that if a violent action has taken place in the gutter between one comic-book panel and the next, the reader is the one who has made it happen by supplying in imagination what the graphic artist only suggests. In a similar fashion – and quite seriously – the Fellows and I often ended a discussion by realizing how thoroughly we had proved that the viewers of a picture create the meanings that they attribute to it.
The units developed by the participants in this seminar treat various forms of picture writing, often stressing, as we did in our discussions, the power of the viewer. One group of units – by Joan Meehan, Moira Cotlier-Cassell, Barbara Sasso, and Naomi Pettway – treat images as vehicles for the comprehension of verbal texts. Focusing on what education specialists call "transfer," the application of a skill developed in one content area to another, these units take
as their keyword. Joan demonstrates how teachers in grades 2 through 5 can inculcate habits of "close looking," habits that will strengthen reading and writing; but she also explains that asking students to tell a story by looking at pictures is a way of helping them grasp such subtleties of plot as foreshadowing. In her unit for 9th-grade students of English, Moira also writes about habits of "close looking," and she does so in the hopes that her students will slow their response time to whatever text they are reading so that they can observe carefully and question deeply. Barbara Sasso similarly explains how students in her 10th-grade English classes can use their cell phones to forge a link between visual literacy and reading comprehension. Naomi, the last of this group, writing a unit intended for students in grades 3 through 5, explores the visual forms through which information is typically conveyed: graphs and charts and tables and pictures. In quite specific ways Naomi makes the point that so many of the other Fellows either state or imply: by emphasizing the importance of open-ended questions, she demonstrates her sense that the teacher's role is often best fulfilled when he or she learns what the student is thinking – and not the other way around.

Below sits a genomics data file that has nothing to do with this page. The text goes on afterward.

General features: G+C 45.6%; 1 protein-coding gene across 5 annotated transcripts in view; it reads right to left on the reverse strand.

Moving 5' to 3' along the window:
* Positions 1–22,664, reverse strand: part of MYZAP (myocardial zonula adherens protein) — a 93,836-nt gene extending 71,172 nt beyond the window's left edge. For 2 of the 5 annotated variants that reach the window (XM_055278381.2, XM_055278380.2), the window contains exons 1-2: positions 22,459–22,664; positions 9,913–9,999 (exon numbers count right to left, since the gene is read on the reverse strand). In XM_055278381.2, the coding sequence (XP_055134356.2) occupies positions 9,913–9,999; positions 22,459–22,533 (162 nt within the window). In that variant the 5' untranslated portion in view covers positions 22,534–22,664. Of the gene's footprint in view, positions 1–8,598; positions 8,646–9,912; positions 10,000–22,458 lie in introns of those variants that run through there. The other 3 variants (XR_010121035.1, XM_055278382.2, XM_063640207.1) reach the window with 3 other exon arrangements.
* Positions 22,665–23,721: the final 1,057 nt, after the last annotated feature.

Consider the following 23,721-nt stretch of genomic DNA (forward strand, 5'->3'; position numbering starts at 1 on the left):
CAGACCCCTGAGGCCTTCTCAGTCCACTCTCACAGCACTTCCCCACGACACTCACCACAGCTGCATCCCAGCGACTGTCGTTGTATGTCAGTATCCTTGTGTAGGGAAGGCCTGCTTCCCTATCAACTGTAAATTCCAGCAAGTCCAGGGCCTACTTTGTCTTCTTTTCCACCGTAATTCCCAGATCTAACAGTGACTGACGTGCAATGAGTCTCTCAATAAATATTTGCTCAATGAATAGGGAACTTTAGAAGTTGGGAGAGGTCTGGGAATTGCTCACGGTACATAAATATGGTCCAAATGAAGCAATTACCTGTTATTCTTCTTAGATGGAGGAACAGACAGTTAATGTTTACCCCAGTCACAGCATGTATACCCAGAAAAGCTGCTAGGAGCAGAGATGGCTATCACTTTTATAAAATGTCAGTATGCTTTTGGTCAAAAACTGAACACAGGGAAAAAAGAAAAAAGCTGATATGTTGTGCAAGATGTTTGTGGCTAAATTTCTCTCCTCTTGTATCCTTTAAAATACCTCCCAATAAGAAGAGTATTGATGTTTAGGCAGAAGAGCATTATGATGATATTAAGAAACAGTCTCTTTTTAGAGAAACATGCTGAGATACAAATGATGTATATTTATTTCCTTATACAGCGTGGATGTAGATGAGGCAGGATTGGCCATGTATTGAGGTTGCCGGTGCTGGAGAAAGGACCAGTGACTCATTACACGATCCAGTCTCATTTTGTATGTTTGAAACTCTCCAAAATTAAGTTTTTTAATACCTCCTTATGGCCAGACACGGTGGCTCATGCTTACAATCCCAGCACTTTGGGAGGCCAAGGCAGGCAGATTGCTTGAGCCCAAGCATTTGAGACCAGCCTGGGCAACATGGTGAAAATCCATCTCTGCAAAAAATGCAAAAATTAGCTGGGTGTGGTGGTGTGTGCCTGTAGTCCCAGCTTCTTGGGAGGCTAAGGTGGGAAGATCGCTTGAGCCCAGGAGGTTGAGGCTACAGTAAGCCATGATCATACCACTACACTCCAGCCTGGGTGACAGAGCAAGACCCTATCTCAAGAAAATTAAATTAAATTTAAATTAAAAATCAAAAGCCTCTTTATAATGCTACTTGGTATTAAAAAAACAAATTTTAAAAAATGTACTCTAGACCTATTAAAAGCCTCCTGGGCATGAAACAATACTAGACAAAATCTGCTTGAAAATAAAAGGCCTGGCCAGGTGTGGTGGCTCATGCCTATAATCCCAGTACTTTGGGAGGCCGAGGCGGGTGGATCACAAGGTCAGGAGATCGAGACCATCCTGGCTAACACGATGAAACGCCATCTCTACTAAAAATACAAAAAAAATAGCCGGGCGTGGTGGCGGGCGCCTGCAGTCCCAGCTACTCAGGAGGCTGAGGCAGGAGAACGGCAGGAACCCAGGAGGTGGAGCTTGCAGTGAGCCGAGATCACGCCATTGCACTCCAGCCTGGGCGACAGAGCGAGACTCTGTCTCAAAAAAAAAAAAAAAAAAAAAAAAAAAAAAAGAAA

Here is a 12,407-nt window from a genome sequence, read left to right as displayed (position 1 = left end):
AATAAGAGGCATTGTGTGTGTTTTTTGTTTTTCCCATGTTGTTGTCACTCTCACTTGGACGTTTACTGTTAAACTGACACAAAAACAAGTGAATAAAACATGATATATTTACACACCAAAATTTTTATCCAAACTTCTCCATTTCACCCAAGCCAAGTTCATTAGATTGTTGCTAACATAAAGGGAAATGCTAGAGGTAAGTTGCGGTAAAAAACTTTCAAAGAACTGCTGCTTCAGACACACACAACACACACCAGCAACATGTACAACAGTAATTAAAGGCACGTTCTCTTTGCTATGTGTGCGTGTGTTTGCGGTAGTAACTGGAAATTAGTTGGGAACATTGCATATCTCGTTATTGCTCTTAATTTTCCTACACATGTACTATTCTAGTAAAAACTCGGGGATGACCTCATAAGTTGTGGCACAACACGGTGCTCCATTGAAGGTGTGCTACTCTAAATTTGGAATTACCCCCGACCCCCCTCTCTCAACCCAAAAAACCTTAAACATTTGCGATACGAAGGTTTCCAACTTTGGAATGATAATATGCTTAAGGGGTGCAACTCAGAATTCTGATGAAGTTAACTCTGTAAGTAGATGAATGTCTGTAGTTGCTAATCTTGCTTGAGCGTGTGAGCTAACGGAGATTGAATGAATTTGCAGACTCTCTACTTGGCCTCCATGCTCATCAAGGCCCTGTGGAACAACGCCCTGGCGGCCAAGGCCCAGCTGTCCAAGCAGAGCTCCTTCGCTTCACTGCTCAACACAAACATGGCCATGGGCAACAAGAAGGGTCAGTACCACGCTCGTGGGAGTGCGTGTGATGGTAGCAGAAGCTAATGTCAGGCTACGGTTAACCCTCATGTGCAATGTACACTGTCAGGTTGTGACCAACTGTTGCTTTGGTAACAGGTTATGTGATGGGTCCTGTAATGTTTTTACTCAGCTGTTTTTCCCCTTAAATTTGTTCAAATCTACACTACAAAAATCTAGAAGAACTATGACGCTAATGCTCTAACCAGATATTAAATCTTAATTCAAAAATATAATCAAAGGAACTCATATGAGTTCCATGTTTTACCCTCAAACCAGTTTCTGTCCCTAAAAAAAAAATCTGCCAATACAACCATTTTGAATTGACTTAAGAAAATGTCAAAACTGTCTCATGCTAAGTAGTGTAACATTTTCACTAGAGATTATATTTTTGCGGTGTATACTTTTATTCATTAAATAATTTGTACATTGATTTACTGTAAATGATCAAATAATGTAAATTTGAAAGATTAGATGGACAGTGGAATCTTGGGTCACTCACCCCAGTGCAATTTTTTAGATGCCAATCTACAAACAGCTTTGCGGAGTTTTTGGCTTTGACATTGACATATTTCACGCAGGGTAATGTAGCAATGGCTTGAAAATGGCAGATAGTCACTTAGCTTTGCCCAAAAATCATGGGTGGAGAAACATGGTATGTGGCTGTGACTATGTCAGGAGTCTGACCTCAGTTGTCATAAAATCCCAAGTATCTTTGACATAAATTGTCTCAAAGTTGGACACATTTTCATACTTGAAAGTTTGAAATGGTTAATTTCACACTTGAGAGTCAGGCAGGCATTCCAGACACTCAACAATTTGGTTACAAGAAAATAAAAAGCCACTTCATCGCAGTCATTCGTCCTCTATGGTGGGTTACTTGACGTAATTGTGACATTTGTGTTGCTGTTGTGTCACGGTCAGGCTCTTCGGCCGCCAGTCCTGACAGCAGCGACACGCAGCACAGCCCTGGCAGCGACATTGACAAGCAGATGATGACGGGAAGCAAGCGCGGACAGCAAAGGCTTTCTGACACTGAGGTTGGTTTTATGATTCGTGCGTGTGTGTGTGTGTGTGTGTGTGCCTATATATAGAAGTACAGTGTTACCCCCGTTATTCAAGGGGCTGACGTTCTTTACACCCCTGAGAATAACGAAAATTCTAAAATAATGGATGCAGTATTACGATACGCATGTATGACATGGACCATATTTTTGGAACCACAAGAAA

A second cluster of units – those by Jean Capacetti, Valbona Karanxha, and Laura Rais – enlists images in the teaching of world languages, particularly in the enrichment of their students' vocabularies.
is the keyword of this group, particularly important when one is trying to enlist the interest of students required to study a language in the context of a specialized content area like health sciences, as in Jean's case, and engineering, as in Laura's. Developing a pedagogical approach that uses the target language as much as possible with students of Spanish in grades 9 through 12, Jean offers a unit that will help them learn grammar by visualizing its complexities; and Val, who faces the challenge of teaching native speakers of Spanish in 7th and 8th grade how to master the so-called standard version of that language, offers pictorial representations of Latin American history so that she can connect her students to the richness of their diverse heritages. Laura, like Jean, takes as one of her goals the exclusion of English from her 6th to 9th-grade world-language classes; but her unit differs from his by moving from one iconic image of French culture to another, the cave painting at Lascaux leading ultimately to the pictures in two 20th-century comic books. In these units pictures are both a means to an end and representations that deserve analysis in their own right.